put bread on my table since January 1st:
- The… Continue
Added by Lisa on March 19, 2008 at 4:30am —
Willie Robertson, Jr. is about to become the first African-American President of the United States of America. The votes have been tallied and the results are in-he wins in a landslide victory over his opponent and all the non-stop mud slinging. But suddenly a grisly discovery is made: corpses are found in the Lincoln Bedroom of the White House. The President is handcuffed and arrested in the Oval Office during a National televised speech. Derrick Sweat, must seek the truth, One or another. The… Continue
Added by George Wilder Jr. on March 19, 2008 at 3:00am —
Spring is on the way, supposedly, although I’ve just heard the weather forecast here in the UK and the weathermen are talking about icy showers and maybe even snow! I haven’t seen any new born lambs as yet, but I think our local farmer has them on high ground at the moment – so maybe we’ll get to see them gambolling about in the fields pretty soon.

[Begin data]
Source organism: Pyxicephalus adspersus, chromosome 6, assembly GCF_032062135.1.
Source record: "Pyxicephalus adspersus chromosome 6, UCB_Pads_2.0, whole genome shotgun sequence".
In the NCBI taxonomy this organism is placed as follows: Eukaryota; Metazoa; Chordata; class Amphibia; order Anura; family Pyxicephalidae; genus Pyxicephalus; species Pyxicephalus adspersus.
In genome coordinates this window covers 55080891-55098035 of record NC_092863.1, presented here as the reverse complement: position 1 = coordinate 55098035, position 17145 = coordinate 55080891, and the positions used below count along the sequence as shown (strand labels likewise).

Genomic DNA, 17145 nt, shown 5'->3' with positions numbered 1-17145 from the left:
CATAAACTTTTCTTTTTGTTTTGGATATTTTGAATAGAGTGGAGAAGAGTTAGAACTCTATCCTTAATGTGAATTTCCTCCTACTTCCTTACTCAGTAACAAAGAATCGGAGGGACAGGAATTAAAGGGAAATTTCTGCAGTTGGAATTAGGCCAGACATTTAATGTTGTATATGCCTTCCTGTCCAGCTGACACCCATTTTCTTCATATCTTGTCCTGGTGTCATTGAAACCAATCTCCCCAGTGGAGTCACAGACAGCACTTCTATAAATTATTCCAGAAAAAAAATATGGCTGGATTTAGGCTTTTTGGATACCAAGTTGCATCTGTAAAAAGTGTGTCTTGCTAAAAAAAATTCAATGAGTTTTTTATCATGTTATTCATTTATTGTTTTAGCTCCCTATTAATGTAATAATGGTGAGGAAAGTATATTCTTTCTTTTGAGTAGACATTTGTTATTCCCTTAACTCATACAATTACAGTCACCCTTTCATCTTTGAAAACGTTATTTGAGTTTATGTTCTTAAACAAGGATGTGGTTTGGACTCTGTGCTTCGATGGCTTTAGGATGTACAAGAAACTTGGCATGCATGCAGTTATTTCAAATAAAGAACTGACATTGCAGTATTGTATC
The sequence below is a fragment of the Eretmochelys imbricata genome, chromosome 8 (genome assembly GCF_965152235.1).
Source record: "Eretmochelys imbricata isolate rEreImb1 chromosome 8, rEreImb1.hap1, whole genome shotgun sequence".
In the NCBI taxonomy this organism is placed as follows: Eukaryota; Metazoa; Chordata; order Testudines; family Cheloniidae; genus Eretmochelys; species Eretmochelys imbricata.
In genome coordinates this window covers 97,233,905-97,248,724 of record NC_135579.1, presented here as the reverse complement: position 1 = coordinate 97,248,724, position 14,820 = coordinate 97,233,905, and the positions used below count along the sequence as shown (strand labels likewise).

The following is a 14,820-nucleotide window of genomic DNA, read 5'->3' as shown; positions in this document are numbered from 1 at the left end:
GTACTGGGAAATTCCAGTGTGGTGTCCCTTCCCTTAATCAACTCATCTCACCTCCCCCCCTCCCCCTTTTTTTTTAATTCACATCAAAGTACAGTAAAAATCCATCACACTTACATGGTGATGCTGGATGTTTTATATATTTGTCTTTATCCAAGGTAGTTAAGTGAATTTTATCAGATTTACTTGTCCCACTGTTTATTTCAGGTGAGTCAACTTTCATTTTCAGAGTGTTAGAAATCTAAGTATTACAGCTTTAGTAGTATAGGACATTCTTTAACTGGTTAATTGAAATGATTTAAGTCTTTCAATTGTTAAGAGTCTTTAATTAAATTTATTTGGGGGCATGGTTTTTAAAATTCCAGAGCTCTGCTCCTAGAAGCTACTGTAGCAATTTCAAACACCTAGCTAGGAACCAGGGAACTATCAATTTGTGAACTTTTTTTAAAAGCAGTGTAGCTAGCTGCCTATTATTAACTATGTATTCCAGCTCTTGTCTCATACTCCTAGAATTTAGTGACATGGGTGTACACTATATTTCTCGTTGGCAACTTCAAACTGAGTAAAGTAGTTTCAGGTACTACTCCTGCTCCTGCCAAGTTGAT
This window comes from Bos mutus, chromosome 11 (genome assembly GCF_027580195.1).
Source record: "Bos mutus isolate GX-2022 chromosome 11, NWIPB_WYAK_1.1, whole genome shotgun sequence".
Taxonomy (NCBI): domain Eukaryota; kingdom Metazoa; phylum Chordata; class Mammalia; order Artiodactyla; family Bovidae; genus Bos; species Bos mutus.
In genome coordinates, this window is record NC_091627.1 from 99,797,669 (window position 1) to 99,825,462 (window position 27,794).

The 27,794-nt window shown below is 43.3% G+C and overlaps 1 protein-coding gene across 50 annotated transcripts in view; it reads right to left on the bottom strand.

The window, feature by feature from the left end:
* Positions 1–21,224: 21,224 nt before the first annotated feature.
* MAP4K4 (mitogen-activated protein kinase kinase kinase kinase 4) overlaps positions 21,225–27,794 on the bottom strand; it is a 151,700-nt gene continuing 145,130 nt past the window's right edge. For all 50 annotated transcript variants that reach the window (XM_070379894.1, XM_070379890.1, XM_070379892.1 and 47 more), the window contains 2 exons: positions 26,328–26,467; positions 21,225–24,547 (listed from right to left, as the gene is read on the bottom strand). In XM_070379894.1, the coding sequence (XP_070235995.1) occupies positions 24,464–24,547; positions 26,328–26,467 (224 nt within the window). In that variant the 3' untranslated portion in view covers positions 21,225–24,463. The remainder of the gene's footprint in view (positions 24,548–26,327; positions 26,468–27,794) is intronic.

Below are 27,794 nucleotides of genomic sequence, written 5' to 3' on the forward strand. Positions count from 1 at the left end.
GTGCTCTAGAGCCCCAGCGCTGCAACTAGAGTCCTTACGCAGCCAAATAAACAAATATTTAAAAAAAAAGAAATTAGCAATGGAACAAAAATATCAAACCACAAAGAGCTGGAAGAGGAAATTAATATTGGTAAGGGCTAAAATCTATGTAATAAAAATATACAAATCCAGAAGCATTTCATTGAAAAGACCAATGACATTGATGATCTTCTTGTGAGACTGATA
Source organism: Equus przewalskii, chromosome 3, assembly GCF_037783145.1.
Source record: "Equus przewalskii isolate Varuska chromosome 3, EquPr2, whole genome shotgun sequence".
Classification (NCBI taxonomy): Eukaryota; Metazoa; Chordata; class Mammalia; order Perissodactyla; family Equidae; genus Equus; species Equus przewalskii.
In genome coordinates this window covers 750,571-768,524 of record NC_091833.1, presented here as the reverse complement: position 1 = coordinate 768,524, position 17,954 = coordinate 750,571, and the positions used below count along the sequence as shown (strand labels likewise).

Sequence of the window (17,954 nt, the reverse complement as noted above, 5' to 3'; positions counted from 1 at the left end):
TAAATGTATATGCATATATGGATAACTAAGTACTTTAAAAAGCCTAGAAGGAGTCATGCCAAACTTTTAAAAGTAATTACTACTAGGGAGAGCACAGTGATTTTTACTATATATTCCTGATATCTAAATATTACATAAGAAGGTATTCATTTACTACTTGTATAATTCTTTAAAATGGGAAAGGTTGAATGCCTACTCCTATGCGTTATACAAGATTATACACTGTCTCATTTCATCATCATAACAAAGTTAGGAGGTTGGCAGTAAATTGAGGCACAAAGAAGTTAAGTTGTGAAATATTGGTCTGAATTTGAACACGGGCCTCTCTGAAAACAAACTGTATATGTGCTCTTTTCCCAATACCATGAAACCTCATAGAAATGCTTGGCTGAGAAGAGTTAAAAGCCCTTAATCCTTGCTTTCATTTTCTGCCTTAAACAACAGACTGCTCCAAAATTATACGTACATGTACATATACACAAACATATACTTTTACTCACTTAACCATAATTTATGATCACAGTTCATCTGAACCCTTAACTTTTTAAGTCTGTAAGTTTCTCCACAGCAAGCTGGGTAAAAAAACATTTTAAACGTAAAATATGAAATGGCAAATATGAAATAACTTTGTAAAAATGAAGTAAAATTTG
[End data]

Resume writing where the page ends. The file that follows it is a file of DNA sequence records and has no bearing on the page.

I had a great weekend with family. We went out for a huge family meal and celebrated… Continue
Added by Lynette Rees on March 19, 2008 at 2:25am —
I read in the paper today that John Stumpf, the CEO for Wells Fargo & Co., received over $12 million in compensation last year while the total return for shareholders in his company was down over 12%. If my math is correct, that means that Stumpf collected $1 million for every 1% the company stock lost in value.
Where can I get a job like that?
The former Bear Stearns CEO, James Cayne, collected $40 million in compensation in 2006 while his company and shareholders… Continue
Added by Christopher Valen on March 19, 2008 at 1:55am —
I spent a pleasant couple of hours on Saturday in the company of some stellar crime writers. First of all I had lunch with Duane Swierczynski (who has learned some very interesting Scottish words) and Russel McLean (who already knew them). We discussed books, travelling, and whether you can have more fun at an Edinburgh wedding or a Glasgow stabbing (I've been to both - my vote goes to the Glasgow stabbing). From my point of view it was fun. Not sure what THEY thought. We then went off to see a… Continue
Added by Donna Moore on March 19, 2008 at 12:30am —